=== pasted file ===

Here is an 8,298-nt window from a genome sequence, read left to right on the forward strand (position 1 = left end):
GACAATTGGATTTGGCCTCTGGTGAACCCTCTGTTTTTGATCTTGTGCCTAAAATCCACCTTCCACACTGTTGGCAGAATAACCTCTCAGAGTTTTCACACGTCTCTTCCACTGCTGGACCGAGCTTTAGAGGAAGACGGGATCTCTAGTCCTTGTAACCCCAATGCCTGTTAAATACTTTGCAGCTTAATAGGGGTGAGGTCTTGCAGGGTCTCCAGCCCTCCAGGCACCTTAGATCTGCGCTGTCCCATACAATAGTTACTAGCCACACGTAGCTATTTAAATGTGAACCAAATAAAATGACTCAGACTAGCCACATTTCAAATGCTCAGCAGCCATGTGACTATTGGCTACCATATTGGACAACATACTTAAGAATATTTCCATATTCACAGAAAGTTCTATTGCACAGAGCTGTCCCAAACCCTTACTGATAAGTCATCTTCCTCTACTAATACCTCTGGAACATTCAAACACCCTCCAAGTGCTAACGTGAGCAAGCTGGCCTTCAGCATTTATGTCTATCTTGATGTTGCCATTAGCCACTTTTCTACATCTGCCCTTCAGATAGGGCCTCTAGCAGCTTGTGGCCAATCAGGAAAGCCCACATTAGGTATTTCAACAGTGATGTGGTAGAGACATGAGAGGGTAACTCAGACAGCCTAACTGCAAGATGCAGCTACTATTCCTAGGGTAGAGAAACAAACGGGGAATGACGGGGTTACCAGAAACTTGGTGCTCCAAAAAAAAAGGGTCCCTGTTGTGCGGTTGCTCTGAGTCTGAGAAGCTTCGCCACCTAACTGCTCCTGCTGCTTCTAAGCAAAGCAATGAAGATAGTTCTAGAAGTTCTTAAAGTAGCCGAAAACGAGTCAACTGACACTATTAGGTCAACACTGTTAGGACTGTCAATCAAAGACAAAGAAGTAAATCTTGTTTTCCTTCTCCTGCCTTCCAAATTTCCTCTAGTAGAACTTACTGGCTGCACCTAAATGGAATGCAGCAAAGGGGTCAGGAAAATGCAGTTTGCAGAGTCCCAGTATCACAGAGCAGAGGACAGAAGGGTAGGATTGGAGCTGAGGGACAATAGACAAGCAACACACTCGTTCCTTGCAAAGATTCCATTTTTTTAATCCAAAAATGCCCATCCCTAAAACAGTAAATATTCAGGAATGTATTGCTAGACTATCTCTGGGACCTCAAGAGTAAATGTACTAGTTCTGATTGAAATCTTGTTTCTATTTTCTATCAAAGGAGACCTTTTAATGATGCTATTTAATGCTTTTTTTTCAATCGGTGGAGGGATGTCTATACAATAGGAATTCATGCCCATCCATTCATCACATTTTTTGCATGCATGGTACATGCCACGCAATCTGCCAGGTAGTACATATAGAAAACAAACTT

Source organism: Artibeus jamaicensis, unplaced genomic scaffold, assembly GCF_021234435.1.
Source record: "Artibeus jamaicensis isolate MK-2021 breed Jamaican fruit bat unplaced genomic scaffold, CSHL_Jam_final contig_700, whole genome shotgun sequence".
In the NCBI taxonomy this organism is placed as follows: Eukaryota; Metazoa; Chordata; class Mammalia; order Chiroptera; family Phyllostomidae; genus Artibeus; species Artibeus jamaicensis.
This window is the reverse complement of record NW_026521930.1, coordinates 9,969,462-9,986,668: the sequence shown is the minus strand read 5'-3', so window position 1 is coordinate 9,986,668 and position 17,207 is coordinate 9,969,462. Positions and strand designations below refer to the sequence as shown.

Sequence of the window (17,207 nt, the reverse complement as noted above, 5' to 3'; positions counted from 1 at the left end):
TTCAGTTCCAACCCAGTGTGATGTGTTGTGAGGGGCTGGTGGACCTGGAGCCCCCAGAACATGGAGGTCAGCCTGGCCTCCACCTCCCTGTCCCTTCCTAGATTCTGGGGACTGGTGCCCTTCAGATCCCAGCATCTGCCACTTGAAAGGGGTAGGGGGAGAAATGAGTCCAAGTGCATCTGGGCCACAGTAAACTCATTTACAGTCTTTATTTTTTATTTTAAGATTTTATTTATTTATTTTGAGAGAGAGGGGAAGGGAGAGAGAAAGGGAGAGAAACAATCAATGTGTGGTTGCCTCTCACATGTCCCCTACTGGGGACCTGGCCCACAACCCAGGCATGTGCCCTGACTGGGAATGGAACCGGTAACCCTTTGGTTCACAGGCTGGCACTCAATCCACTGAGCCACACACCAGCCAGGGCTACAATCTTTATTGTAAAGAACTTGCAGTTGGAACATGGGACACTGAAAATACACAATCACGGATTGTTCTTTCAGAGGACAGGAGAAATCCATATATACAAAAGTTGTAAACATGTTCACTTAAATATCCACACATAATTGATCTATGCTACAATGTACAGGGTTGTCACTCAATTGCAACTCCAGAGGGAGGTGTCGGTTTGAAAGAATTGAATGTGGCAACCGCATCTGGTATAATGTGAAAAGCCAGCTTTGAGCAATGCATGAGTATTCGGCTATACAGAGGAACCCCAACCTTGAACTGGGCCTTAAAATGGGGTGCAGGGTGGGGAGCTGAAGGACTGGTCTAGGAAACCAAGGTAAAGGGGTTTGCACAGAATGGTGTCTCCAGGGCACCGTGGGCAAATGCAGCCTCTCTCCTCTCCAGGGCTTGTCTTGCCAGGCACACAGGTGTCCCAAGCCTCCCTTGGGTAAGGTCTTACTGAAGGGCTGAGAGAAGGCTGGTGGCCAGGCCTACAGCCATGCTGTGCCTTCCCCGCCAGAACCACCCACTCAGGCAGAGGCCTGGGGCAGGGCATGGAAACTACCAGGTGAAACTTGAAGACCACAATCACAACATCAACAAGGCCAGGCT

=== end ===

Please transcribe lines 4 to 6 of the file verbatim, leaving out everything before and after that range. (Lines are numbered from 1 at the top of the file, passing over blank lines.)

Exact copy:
Source record: "Artibeus jamaicensis isolate MK-2021 breed Jamaican fruit bat unplaced genomic scaffold, CSHL_Jam_final contig_700, whole genome shotgun sequence".
In the NCBI taxonomy this organism is placed as follows: Eukaryota; Metazoa; Chordata; class Mammalia; order Chiroptera; family Phyllostomidae; genus Artibeus; species Artibeus jamaicensis.
This window is the reverse complement of record NW_026521930.1, coordinates 9,969,462-9,986,668: the sequence shown is the minus strand read 5'-3', so window position 1 is coordinate 9,986,668 and position 17,207 is coordinate 9,969,462. Positions and strand designations below refer to the sequence as shown.